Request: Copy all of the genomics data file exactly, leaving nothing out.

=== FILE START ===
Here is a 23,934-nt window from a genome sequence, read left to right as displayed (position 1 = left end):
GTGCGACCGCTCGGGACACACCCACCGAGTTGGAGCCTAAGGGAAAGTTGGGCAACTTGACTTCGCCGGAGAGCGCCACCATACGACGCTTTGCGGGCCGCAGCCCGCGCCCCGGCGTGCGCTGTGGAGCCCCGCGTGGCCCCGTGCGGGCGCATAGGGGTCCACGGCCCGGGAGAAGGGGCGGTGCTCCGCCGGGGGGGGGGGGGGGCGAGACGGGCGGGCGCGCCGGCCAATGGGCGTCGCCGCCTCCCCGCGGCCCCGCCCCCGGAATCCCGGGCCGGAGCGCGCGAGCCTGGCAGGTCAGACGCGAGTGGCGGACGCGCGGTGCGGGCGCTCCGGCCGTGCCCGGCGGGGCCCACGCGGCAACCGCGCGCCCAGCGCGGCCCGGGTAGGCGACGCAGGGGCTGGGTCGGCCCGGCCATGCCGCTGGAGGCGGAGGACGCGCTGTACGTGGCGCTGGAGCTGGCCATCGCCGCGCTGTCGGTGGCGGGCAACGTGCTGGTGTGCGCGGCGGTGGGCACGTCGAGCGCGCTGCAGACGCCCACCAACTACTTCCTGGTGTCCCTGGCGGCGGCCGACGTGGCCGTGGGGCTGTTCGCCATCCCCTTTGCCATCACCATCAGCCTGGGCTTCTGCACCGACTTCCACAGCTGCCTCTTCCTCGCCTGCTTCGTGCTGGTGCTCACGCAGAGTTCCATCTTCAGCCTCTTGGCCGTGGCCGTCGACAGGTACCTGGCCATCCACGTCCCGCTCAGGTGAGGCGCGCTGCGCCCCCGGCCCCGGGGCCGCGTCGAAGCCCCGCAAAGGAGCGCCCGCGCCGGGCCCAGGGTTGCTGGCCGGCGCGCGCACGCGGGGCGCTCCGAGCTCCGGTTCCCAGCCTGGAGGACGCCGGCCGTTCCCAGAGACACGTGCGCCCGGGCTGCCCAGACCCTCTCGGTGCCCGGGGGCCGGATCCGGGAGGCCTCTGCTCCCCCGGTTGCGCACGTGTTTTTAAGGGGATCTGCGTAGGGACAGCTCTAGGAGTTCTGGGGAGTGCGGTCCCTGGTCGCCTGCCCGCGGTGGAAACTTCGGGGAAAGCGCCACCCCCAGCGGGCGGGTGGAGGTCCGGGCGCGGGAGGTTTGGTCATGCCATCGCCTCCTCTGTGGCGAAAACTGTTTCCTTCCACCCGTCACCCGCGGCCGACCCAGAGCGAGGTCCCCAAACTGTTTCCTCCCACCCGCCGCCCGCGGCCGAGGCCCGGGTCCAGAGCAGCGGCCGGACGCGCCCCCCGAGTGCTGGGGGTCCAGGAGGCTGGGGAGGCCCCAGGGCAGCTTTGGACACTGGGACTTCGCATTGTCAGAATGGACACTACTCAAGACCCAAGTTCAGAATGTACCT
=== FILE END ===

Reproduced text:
Here is a 23,934-nt window from a genome sequence, read left to right as displayed (position 1 = left end):
GTGCGACCGCTCGGGACACACCCACCGAGTTGGAGCCTAAGGGAAAGTTGGGCAACTTGACTTCGCCGGAGAGCGCCACCATACGACGCTTTGCGGGCCGCAGCCCGCGCCCCGGCGTGCGCTGTGGAGCCCCGCGTGGCCCCGTGCGGGCGCATAGGGGTCCACGGCCCGGGAGAAGGGGCGGTGCTCCGCCGGGGGGGGGGGGGGGCGAGACGGGCGGGCGCGCCGGCCAATGGGCGTCGCCGCCTCCCCGCGGCCCCGCCCCCGGAATCCCGGGCCGGAGCGCGCGAGCCTGGCAGGTCAGACGCGAGTGGCGGACGCGCGGTGCGGGCGCTCCGGCCGTGCCCGGCGGGGCCCACGCGGCAACCGCGCGCCCAGCGCGGCCCGGGTAGGCGACGCAGGGGCTGGGTCGGCCCGGCCATGCCGCTGGAGGCGGAGGACGCGCTGTACGTGGCGCTGGAGCTGGCCATCGCCGCGCTGTCGGTGGCGGGCAACGTGCTGGTGTGCGCGGCGGTGGGCACGTCGAGCGCGCTGCAGACGCCCACCAACTACTTCCTGGTGTCCCTGGCGGCGGCCGACGTGGCCGTGGGGCTGTTCGCCATCCCCTTTGCCATCACCATCAGCCTGGGCTTCTGCACCGACTTCCACAGCTGCCTCTTCCTCGCCTGCTTCGTGCTGGTGCTCACGCAGAGTTCCATCTTCAGCCTCTTGGCCGTGGCCGTCGACAGGTACCTGGCCATCCACGTCCCGCTCAGGTGAGGCGCGCTGCGCCCCCGGCCCCGGGGCCGCGTCGAAGCCCCGCAAAGGAGCGCCCGCGCCGGGCCCAGGGTTGCTGGCCGGCGCGCGCACGCGGGGCGCTCCGAGCTCCGGTTCCCAGCCTGGAGGACGCCGGCCGTTCCCAGAGACACGTGCGCCCGGGCTGCCCAGACCCTCTCGGTGCCCGGGGGCCGGATCCGGGAGGCCTCTGCTCCCCCGGTTGCGCACGTGTTTTTAAGGGGATCTGCGTAGGGACAGCTCTAGGAGTTCTGGGGAGTGCGGTCCCTGGTCGCCTGCCCGCGGTGGAAACTTCGGGGAAAGCGCCACCCCCAGCGGGCGGGTGGAGGTCCGGGCGCGGGAGGTTTGGTCATGCCATCGCCTCCTCTGTGGCGAAAACTGTTTCCTTCCACCCGTCACCCGCGGCCGACCCAGAGCGAGGTCCCCAAACTGTTTCCTCCCACCCGCCGCCCGCGGCCGAGGCCCGGGTCCAGAGCAGCGGCCGGACGCGCCCCCCGAGTGCTGGGGGTCCAGGAGGCTGGGGAGGCCCCAGGGCAGCTTTGGACACTGGGACTTCGCATTGTCAGAATGGACACTACTCAAGACCCAAGTTCAGAATGTACCT